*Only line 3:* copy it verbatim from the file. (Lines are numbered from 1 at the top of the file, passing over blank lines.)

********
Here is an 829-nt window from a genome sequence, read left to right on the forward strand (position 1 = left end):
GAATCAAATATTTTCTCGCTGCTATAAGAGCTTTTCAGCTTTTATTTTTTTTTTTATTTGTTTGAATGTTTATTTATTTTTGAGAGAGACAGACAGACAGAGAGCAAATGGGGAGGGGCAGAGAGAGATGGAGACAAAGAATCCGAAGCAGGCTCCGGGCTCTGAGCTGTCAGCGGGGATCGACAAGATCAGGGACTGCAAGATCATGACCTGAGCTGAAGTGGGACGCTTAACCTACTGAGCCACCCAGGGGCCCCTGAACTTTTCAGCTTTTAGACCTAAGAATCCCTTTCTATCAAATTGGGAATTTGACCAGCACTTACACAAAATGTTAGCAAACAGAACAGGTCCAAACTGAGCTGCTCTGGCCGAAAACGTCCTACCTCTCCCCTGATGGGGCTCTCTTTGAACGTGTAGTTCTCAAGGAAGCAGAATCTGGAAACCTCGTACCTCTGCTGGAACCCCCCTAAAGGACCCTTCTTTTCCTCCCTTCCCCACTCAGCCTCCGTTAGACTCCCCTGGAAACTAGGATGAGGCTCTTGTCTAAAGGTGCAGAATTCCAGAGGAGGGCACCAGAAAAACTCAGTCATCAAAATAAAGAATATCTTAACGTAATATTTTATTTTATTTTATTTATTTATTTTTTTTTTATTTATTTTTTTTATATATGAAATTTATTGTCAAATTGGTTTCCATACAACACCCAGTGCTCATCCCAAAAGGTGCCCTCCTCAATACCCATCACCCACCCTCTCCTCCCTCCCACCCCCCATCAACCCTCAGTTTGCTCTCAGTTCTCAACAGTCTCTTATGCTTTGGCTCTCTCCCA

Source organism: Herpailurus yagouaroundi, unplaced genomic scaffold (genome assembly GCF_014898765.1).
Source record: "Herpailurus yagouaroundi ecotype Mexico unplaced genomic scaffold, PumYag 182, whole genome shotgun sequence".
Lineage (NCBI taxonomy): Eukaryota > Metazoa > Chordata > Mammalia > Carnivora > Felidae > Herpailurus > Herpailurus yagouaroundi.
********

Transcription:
Source organism: Herpailurus yagouaroundi, unplaced genomic scaffold (genome assembly GCF_014898765.1).